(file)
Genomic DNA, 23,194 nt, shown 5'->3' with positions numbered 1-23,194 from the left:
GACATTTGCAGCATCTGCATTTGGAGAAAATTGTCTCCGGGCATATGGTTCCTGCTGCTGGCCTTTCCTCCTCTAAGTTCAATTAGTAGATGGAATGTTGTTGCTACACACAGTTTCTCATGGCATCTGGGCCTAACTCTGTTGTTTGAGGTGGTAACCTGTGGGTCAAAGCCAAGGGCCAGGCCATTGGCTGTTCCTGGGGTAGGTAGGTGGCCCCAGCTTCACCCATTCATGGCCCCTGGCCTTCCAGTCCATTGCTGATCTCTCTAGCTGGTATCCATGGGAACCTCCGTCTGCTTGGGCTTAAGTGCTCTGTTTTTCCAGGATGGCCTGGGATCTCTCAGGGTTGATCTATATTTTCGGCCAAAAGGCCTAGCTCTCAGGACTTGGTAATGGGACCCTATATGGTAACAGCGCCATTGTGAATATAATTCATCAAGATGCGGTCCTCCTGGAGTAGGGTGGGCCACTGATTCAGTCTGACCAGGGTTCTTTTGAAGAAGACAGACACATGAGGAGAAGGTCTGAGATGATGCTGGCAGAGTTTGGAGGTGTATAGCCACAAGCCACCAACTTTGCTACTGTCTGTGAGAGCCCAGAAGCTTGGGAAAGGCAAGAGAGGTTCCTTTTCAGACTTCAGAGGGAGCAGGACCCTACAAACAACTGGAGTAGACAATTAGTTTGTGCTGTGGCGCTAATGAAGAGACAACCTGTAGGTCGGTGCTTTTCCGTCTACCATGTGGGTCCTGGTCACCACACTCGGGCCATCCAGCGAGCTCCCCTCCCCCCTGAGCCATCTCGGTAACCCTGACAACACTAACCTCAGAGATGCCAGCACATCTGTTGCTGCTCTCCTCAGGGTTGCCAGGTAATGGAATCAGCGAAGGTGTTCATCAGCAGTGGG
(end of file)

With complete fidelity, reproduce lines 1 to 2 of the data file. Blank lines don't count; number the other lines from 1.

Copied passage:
Genomic DNA, 23,194 nt, shown 5'->3' with positions numbered 1-23,194 from the left:
GACATTTGCAGCATCTGCATTTGGAGAAAATTGTCTCCGGGCATATGGTTCCTGCTGCTGGCCTTTCCTCCTCTAAGTTCAATTAGTAGATGGAATGTTGTTGCTACACACAGTTTCTCATGGCATCTGGGCCTAACTCTGTTGTTTGAGGTGGTAACCTGTGGGTCAAAGCCAAGGGCCAGGCCATTGGCTGTTCCTGGGGTAGGTAGGTGGCCCCAGCTTCACCCATTCATGGCCCCTGGCCTTCCAGTCCATTGCTGATCTCTCTAGCTGGTATCCATGGGAACCTCCGTCTGCTTGGGCTTAAGTGCTCTGTTTTTCCAGGATGGCCTGGGATCTCTCAGGGTTGATCTATATTTTCGGCCAAAAGGCCTAGCTCTCAGGACTTGGTAATGGGACCCTATATGGTAACAGCGCCATTGTGAATATAATTCATCAAGATGCGGTCCTCCTGGAGTAGGGTGGGCCACTGATTCAGTCTGACCAGGGTTCTTTTGAAGAAGACAGACACATGAGGAGAAGGTCTGAGATGATGCTGGCAGAGTTTGGAGGTGTATAGCCACAAGCCACCAACTTTGCTACTGTCTGTGAGAGCCCAGAAGCTTGGGAAAGGCAAGAGAGGTTCCTTTTCAGACTTCAGAGGGAGCAGGACCCTACAAACAACTGGAGTAGACAATTAGTTTGTGCTGTGGCGCTAATGAAGAGACAACCTGTAGGTCGGTGCTTTTCCGTCTACCATGTGGGTCCTGGTCACCACACTCGGGCCATCCAGCGAGCTCCCCTCCCCCCTGAGCCATCTCGGTAACCCTGACAACACTAACCTCAGAGATGCCAGCACATCTGTTGCTGCTCTCCTCAGGGTTGCCAGGTAATGGAATCAGCGAAGGTGTTCATCAGCAGTGGG